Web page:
What the Labels on Chicken at the Grocery Store Really Mean—and Which You Actually Need to Pay Attention To
Chicken is economical and endlessly versatile, whether it's a sheet-pan chicken dish for an easy weeknight meal, or a chicken fricassee that's so beautifully made it's sure to impress your in-laws. The point is, a tasty chicken meal can be as simple or as complicated as you want. What should never be difficult is shopping for chicken, but all the packaging labels (from organic to free-range and beyond) can quickly complicate the situation. To simplify your next trip to the market, we've decoded what all the terms on chicken packaging mean in a handy cheat sheet.
The Terms You'll See on Chicken at the Grocery Store
Here we're explaining the terms you might find on chicken parts and whole chickens at your local supermarket. Our guide breaks down which are important and why you'll want to pay attention to them, and which labels you can and should ignore.
Animal Welfare Approved
Keep an eye out for this label as it tells you how farms treat chickens. Overseen by the nonprofit A Greener World (AGW), the Certified Animal Welfare Approved (AWA) label, which you'll mostly find on chickens from small, independent farms, means animals have continuous access to the outdoors and never confined to small cages. Chickens get to be chickens and peck around as much as they like. It also prohibits feedlots, hormones, and preventative or growth-promoting antibiotics and ensures that the transport and slaughter processes meet high-animal welfare standards too.
Antibiotic-Free/Raised Without Antibiotics
You'll also want to look for this label. It means that the chickens are raised without antibiotics or animal byproducts. This matters as antibiotics in meat production are one of the leading causes of resistant bacteria—and antibiotic resistance is "one of the biggest threats to global health," according to the World Health Organization.
This means your chicken was raised on a farm, which basically all chickens are.
While labeling chicken as free-range means the chickens had outdoor access, there are no specifications on how much outdoor access they had or the quality of that time outside so it's not a label to look for when you're shopping for chicken.
Hormone-Free/Raised Without Hormones
In the U.S., poultry producers are required by federal law to raise chickens without hormones—so this label is reassuring, but not too significant.
Humanely Raised/Humane Certified
Chicken with this label must meet specific standards for animal care and slaughter. The nonprofit organization Humane Farm Animal Care oversees the labels auditing farms to ensure chickens have access to nutritious food, skilled, knowledgeable, conscientious animal care, and more. However, Humane Farm Animal Care does not prohibit feedlots or require outdoor access for chickens.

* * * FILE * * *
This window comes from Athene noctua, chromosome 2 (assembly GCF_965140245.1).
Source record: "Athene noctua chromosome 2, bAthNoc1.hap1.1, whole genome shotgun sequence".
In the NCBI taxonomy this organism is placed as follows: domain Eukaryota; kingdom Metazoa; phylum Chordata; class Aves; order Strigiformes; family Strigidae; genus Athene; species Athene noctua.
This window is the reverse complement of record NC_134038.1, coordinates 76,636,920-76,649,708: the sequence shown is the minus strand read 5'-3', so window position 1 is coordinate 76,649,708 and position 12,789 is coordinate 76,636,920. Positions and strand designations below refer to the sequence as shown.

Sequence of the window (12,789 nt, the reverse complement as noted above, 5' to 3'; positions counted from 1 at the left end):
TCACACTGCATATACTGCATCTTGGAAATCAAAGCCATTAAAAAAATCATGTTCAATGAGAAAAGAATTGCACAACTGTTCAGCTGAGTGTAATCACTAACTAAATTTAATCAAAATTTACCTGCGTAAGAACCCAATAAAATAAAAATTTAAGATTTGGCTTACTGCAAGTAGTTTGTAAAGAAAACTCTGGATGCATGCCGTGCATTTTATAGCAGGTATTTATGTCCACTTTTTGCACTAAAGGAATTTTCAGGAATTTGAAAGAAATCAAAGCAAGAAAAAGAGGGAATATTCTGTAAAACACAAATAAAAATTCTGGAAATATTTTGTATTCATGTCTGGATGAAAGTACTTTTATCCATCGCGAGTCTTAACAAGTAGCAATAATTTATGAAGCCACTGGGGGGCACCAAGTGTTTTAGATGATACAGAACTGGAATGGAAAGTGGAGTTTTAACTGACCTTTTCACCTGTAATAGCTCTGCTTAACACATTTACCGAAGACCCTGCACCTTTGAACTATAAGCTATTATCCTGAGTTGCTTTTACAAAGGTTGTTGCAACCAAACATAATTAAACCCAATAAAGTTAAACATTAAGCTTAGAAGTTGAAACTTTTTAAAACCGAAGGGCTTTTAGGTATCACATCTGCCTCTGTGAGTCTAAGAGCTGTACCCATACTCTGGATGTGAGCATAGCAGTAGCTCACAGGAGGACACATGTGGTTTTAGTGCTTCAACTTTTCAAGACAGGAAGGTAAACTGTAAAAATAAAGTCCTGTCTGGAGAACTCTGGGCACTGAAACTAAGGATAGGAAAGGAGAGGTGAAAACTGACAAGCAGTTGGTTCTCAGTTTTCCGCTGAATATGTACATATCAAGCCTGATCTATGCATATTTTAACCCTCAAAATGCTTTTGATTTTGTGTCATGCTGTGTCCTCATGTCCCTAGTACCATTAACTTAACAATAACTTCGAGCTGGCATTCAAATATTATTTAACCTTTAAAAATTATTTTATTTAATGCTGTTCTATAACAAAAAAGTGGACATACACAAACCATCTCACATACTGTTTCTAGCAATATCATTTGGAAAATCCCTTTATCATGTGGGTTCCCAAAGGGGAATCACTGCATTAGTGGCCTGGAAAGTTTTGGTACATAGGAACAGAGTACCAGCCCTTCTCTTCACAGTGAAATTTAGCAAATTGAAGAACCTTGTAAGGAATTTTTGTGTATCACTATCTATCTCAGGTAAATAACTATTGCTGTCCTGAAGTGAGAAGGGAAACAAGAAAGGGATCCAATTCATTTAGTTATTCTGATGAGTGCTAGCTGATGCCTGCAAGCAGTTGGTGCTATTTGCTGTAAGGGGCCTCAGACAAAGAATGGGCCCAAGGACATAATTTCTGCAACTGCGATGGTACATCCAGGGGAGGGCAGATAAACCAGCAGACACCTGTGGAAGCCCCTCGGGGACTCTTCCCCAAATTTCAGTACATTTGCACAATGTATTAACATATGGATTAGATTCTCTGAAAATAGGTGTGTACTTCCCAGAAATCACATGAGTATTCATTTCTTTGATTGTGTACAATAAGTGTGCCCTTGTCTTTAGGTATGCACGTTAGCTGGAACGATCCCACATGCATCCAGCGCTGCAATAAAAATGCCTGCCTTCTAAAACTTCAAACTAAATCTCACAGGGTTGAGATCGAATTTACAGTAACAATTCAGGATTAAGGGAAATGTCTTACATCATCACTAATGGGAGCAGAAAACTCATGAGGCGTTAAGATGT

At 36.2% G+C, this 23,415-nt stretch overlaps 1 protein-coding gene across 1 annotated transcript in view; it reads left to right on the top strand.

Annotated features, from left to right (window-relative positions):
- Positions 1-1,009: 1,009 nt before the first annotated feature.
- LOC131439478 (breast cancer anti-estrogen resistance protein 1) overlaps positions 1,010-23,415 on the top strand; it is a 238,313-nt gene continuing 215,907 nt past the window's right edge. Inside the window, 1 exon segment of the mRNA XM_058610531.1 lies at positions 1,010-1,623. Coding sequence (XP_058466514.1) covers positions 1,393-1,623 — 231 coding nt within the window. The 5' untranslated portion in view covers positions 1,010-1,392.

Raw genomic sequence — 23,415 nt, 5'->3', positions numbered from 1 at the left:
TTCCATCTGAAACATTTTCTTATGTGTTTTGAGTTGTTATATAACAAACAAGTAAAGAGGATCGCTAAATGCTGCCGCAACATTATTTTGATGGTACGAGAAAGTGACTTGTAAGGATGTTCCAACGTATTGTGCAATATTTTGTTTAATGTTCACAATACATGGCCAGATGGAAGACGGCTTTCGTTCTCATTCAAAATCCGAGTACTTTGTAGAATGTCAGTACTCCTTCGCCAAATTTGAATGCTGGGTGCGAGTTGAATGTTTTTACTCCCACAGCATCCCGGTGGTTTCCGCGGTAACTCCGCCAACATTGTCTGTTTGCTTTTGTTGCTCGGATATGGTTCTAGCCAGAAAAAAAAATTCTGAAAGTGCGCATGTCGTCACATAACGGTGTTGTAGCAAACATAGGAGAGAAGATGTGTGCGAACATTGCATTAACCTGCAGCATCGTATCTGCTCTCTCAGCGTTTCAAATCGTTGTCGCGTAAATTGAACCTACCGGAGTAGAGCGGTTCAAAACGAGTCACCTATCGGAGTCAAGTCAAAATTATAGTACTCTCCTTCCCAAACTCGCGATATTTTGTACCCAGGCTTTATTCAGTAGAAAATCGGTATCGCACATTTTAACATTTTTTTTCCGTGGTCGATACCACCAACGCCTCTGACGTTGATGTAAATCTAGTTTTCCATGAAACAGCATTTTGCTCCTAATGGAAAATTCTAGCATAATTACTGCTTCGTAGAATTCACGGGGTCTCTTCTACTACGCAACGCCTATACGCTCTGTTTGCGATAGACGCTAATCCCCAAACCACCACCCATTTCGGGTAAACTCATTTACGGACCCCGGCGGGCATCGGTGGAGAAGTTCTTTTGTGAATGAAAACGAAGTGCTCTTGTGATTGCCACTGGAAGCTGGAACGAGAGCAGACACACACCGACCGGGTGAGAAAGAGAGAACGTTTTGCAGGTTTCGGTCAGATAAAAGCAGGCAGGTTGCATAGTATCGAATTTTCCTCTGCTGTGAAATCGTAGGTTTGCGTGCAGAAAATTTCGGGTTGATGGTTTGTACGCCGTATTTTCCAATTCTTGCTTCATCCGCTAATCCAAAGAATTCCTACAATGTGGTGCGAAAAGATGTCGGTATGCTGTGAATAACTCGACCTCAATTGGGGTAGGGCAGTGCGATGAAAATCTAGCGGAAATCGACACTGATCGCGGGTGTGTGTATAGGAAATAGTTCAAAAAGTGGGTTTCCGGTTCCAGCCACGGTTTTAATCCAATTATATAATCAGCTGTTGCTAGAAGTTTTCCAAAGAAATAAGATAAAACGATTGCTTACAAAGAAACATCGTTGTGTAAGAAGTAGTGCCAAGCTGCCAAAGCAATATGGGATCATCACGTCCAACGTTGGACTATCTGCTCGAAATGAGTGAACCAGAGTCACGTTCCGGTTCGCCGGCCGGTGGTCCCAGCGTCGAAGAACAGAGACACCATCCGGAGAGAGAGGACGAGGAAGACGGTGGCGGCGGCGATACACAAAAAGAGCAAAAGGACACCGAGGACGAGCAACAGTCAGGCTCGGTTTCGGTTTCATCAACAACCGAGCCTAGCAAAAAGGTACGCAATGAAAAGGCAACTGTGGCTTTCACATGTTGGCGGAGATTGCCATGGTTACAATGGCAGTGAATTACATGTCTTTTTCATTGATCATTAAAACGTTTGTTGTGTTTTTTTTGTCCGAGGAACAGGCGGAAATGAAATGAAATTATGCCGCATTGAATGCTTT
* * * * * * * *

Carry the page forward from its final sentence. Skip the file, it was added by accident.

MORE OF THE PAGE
Regulated by the USDA's National Organic Program since 2002, all food labeled USDA Organic must be free of chemicals, most pesticides, sewage, sludge, and Genetically Modified Organisms (GMOs). When it comes to chickens, the label requires that birds are allowed year-round access to the outdoors, fed organic feed, and are not given drugs, antibiotics, and hormones.
Related: Beyond Organic, What Is Sustainable Food?
Labels that say "natural" on chicken generally mean that the chicken doesn't contain any colorings or preservatives, but it's a pretty meaningless term as there is no regulatory definition.
This has become a popular label in recent years. The Non-GMO Project requires companies using this label to have a third-party administrator ensure their product contains less than 0.9 percent genetically modified (or engineered) organisms; basically, it means no material has been artificially manipulated in a lab. Keep in mind that organic and conventional products are eligible to be verified.
This is a term to pay attention to, but also to be careful about as it's unregulated; make sure you're buying from a brand or farmer you trust. Pasture-raised birds basically live outdoors and use the access to shelter such as a barn at night. They have lots of room to roam and get to be chickens eating grass and seeds and other yummy stuff they would eat normally
A handful of organizations are working to create standards and labels around the term but at the moment there isn't one definition of what it means. The Regenerative Organic Alliance seal designed by Rodale Institute, Patagonia, and Dr. Bronner's, which includes a chicken producer certification, requires products to be organic and produced in a way that benefits farmers and promotes long-term soil health.
100 Percent Vegetarian Diet
When you see this term on packaging it means the chicken was fed feed free from animal byproducts but it isn't that useful when you're trying to work out which chicken is best for your family. Chickens aren't vegetarians naturally. They eat insects, even mice, snakes, and frogs if the opportunity arises.
Which Chicken Should You Buy?
Buy the best chicken you can afford that meets your values. Whenever possible, buy from your local farmer or at a farmer's market where you can ask questions such as how the birds are raised, what they are fed, whether they have access to the outdoors, what that space looks like, and whether they were exposed to antibiotics.